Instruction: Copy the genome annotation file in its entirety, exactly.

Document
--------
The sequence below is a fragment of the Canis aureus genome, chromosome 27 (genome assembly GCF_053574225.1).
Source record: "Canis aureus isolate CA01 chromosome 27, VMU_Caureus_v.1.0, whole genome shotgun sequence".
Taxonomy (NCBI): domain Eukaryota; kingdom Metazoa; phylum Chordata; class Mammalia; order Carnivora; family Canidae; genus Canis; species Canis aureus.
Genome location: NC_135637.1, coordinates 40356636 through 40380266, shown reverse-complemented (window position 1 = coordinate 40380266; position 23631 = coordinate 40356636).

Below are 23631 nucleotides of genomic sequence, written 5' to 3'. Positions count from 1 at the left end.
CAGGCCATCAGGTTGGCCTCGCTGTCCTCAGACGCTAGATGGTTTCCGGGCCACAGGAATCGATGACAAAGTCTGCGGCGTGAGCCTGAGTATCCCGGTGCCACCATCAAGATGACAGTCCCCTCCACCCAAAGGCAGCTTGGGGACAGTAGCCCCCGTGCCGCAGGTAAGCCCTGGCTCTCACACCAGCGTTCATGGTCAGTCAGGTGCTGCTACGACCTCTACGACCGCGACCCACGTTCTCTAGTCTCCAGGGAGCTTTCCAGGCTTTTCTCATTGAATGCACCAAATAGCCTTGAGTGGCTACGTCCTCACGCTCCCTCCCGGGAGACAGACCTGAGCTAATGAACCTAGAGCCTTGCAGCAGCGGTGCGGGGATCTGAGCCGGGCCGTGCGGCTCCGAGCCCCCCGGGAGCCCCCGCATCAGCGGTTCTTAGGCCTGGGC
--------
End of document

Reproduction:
The sequence below is a fragment of the Canis aureus genome, chromosome 27 (genome assembly GCF_053574225.1).
Source record: "Canis aureus isolate CA01 chromosome 27, VMU_Caureus_v.1.0, whole genome shotgun sequence".
Taxonomy (NCBI): domain Eukaryota; kingdom Metazoa; phylum Chordata; class Mammalia; order Carnivora; family Canidae; genus Canis; species Canis aureus.
Genome location: NC_135637.1, coordinates 40356636 through 40380266, shown reverse-complemented (window position 1 = coordinate 40380266; position 23631 = coordinate 40356636).

Below are 23631 nucleotides of genomic sequence, written 5' to 3'. Positions count from 1 at the left end.
CAGGCCATCAGGTTGGCCTCGCTGTCCTCAGACGCTAGATGGTTTCCGGGCCACAGGAATCGATGACAAAGTCTGCGGCGTGAGCCTGAGTATCCCGGTGCCACCATCAAGATGACAGTCCCCTCCACCCAAAGGCAGCTTGGGGACAGTAGCCCCCGTGCCGCAGGTAAGCCCTGGCTCTCACACCAGCGTTCATGGTCAGTCAGGTGCTGCTACGACCTCTACGACCGCGACCCACGTTCTCTAGTCTCCAGGGAGCTTTCCAGGCTTTTCTCATTGAATGCACCAAATAGCCTTGAGTGGCTACGTCCTCACGCTCCCTCCCGGGAGACAGACCTGAGCTAATGAACCTAGAGCCTTGCAGCAGCGGTGCGGGGATCTGAGCCGGGCCGTGCGGCTCCGAGCCCCCCGGGAGCCCCCGCATCAGCGGTTCTTAGGCCTGGGC